LAMBERT 01:06 Play Through everyone's relying on the data they've got before them. But I'm encouraged to see them saying our economy will likely avoid recession and in fact expand over the next three years. Given the outlook for the rest of the world, that's pretty positive news as well.
JONES 01:19 Very positive news. The world still wants to pay high prices for the things that Australia is selling our commodities. Whether it's stuff we grow or our resources, there's still hot demand for that and very strong labour market people are in job. 01:35 Most of the businesses I talk to, their biggest problem is that they can't get the staff they need. So that's good news for workers who are trying to get a job or trying to get a new job. Of course, inflation is the big dragon. 01:48 We've got a time this year and that's why so much of our efforts as we plan. Details for the May budget is around how we can provide some target at the cost of living relief, but to ensure we don't blow the economy up through working in the opposite direction to the Reserve Bank.
LAMBERT: 02:05 Well, they recognised expenditure restraint is one thing the government's doing. They would have had a very forensic look at your federal budget from last November. So I guess that's an endorsement, is it, of the government's current economic settings and policies? 02:17 Look, it's no time for us to be patting ourselves on the back because there's still a lot of work to be done. But we're pleased that the things we've done in the first seven months are getting a tick of approval by the global ratings agencies. 02:32 But, of course, the ones that matter the most to the people here in Australia, they're the ones we serve and they're the ones who support we need to do the work that we've got ahead of us. So whether it's ensuring we're setting ourselves up for the future through investment in technology, the energy transition, new infrastructure, new skills, or whether we're putting in place stuff like our childcare and aged care plans, there's so much to be done. 02:59 But that's what we're elected to do, Rikki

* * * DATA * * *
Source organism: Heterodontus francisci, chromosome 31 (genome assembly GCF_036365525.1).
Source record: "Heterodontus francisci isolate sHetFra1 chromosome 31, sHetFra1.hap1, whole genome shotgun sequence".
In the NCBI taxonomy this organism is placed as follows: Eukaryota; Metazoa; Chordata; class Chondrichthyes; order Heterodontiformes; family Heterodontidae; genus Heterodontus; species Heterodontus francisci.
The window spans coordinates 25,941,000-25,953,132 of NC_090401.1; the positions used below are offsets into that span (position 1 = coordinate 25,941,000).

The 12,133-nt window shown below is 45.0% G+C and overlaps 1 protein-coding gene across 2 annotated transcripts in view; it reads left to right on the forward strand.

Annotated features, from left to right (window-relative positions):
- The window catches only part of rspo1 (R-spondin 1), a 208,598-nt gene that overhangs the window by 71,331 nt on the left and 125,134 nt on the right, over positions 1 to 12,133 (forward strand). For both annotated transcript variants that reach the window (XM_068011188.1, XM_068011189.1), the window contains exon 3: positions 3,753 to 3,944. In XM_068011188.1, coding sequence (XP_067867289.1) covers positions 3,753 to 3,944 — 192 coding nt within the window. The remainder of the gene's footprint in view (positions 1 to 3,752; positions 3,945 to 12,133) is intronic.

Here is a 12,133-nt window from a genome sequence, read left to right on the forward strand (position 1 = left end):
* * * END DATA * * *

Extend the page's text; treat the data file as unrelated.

You mentioned the Reserve Bank just before their meeting next Tuesday, their first meeting of the year. Most expectations, given the ABS's inflation data, that rates will rise again, is there a concern about the direction we're heading with interest rate increases? 03:16 Any rise in interest rates is a concern because we know the impact that has on households and businesses. We also know that a hell of a lot of households with mortgages haven't yet felt the impact of what's already been a significant increase in those Reserve Bank rates, because they are on fixed rate mortgages that don't roll off until sometime around mid year. 03:40 So we know that there is a bit of a crunch coming, which is all the more reason why we've got. Look in every corner for relief and support for Australian households who are doing it tough.
It's a busy time for you with all those prebudget submissions coming in. 03:55 Stephen Jones, assistant treasurer. Thanks so much for joining us today on Flow.
Good to be with you, Rik.